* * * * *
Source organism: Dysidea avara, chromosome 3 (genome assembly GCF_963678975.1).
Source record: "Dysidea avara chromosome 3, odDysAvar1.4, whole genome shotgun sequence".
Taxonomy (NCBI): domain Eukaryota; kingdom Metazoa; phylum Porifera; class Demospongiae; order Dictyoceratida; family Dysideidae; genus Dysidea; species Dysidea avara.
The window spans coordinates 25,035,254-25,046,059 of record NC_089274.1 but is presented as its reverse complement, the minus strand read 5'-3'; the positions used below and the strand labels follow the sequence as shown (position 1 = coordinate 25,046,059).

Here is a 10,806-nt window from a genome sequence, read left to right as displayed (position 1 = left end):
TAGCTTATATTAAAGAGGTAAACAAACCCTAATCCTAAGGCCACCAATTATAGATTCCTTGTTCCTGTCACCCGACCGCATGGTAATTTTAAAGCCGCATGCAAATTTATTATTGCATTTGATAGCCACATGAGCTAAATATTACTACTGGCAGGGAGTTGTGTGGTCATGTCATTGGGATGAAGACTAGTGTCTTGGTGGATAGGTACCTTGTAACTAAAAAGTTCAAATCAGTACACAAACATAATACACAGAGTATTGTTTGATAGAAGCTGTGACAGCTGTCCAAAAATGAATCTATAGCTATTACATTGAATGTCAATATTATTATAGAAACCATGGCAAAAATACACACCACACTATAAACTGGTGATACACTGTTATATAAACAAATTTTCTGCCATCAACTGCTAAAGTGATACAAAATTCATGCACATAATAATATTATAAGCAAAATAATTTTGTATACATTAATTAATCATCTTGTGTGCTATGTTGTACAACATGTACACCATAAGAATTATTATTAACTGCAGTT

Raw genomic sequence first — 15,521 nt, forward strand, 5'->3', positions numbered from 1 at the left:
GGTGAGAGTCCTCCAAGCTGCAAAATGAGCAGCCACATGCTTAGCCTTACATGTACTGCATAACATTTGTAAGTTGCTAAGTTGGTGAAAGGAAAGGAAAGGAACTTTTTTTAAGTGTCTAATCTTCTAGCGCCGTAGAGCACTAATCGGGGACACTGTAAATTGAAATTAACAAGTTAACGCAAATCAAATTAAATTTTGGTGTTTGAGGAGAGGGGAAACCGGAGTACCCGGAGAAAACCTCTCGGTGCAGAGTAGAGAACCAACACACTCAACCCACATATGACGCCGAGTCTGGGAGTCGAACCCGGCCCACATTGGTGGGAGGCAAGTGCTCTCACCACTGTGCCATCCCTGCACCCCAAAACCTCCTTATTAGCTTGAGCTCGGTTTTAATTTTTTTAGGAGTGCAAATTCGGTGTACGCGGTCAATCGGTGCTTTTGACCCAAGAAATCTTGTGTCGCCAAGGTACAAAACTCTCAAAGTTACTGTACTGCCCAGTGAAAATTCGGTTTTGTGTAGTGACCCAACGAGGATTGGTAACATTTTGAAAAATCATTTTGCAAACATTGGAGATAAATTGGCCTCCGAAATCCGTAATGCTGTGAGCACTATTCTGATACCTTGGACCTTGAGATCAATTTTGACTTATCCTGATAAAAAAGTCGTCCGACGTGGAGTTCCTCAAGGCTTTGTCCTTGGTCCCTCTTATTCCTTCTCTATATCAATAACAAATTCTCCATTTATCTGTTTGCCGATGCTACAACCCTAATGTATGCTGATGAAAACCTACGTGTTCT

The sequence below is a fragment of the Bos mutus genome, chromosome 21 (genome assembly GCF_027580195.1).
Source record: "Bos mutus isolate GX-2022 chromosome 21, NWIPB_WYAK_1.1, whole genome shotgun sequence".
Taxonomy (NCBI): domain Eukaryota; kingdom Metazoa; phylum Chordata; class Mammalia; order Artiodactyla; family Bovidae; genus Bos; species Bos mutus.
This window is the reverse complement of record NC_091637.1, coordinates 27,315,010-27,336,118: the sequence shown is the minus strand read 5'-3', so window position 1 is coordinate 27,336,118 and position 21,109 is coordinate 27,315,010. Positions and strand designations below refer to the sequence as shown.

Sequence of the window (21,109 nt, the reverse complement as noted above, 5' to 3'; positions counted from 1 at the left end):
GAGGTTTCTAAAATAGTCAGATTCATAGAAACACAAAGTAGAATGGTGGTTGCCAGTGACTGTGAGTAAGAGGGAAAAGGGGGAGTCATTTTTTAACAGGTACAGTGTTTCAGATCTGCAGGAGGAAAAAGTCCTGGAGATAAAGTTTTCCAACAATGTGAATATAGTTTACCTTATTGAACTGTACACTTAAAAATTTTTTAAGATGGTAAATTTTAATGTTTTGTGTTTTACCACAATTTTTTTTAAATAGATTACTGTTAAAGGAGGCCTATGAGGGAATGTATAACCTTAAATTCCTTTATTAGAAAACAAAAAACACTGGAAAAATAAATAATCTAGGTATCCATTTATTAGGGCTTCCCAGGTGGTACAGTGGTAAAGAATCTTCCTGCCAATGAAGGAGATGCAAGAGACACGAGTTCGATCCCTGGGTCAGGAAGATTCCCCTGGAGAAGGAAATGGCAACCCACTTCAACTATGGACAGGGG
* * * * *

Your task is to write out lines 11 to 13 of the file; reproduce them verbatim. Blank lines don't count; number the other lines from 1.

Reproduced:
Taxonomy (NCBI): domain Eukaryota; kingdom Metazoa; phylum Chordata; class Mammalia; order Artiodactyla; family Bovidae; genus Bos; species Bos mutus.
This window is the reverse complement of record NC_091637.1, coordinates 27,315,010-27,336,118: the sequence shown is the minus strand read 5'-3', so window position 1 is coordinate 27,336,118 and position 21,109 is coordinate 27,315,010. Positions and strand designations below refer to the sequence as shown.

Sequence of the window (21,109 nt, the reverse complement as noted above, 5' to 3'; positions counted from 1 at the left end):